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Three things we learned from Tim Cook’s Recode interview

Posted by Jeff Goodman | Apr 27, 2018 7:24:00 AM

TimCooks_Recode-1043x675Earlier this month, Apple CEO Tim Cook sat down with Recode’s Kara Swisher to discuss some of the nation’s most urgent issues: job creation and education. We tuned in to hear what one of the most influential CEOs in the world had to say about Apple’s social responsibility to promote and spread access to coding education for students across the country.

  1. Technology enhances learning.

Technology alone does not improve learning outcomes for students, it’s the way technology engages students. When students are engaged, they develop learner agency.

Most teachers want some level of coding for their classes, but many don’t know where to start. Just a few months ago, Cook spoke with a Toronto teacher who integrates coding into her math class. She found that students’ learning was not only much faster, but also deeper with coding as a part of the curriculum.

Cook also pointed out that we’ve had the same classroom setup for 40 years – perhaps it’s time to incorporate new tech in our teaching. Rather than standing on the sidelines and blaming teachers for learning outcomes, we can equip them with digital tools that amplify their performance and deeply improve the experience for children.

  1. Education is a great equalizer.

Apple just launched an initiative called Everyone Can Create, which aims to strengthen learning and creativity by implementing technology in the classroom. Cook argues (and we agree) that education is a great equalizer: When a child has access to a good education, his or her chance of success skyrockets. No matter the child’s gender, race, economic background or geography, children deserve the same chance of success.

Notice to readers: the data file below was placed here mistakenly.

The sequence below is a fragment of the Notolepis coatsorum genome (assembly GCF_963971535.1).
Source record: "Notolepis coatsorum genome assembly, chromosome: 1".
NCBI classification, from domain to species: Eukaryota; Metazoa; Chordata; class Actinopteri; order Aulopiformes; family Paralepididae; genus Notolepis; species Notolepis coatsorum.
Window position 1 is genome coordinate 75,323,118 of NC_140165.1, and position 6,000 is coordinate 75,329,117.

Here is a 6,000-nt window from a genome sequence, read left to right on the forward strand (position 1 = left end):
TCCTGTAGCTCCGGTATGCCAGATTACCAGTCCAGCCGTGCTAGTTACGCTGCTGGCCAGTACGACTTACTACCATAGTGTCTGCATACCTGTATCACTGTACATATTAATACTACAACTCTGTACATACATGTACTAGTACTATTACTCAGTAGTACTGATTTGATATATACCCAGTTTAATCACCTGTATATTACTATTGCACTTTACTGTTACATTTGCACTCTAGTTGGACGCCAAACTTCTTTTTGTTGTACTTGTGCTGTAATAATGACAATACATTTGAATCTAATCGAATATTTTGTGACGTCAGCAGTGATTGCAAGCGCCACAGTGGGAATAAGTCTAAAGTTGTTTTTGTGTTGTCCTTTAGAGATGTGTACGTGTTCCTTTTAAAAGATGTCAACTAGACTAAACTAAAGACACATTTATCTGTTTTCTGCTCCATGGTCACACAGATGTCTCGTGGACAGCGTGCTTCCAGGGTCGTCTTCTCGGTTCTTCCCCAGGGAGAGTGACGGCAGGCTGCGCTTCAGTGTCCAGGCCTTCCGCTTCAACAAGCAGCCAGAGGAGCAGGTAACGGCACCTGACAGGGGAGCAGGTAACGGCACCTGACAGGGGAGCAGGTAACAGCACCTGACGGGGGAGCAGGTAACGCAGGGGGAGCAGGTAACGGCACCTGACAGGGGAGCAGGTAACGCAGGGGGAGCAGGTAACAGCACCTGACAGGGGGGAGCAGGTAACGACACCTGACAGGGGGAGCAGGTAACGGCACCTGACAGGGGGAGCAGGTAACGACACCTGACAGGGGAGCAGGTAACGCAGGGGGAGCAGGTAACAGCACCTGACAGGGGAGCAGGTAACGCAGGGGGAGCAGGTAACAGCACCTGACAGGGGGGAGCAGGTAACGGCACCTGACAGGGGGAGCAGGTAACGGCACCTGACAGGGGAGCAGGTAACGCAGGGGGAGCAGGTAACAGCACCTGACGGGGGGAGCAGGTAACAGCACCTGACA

Coding skills also give children another way to express themselves with a universal language. Cook insists that he wants kids to be “creators, not merely consumers.” The Everyone Can Create initiative aims to inspire kids beyond consumption – to get them to write a book, make a movie, invent. We need our educational model to reflect this drive for creative thinking.

  1. Coding is mission critical.

Tim Cook tells us that technology can improve student learning, and education is the key to lifelong success. If we put these pieces together, all signs point to coding.

While education is certainly a great equalizer, it is not the great equalizer. Another critical component to leveling the playing field for children across zip codes is technology. As Cook explains, a healthy mix of classroom tech combined with a coding curriculum will not only deepen their understanding of subject matter, but prepare them for a career in STEM down the road. RoboKind shares Cook’s sense of urgency in implementing new tech in the classrooms, and we aim to make the transition as seamless as possible. Last month we sent Jett off to school, giving students the excitement of programming their own facially expressive, humanoid coding robot. Like Cook, we believe coding is a strong base for our country’s future – not to turn students into computer scientists, but to instill problem solving and critical thinking skills at an early age.

Read about the three lessons Jett learned on the first day of school – and why they matter.

Topics: robots4stem®

Written by Jeff Goodman

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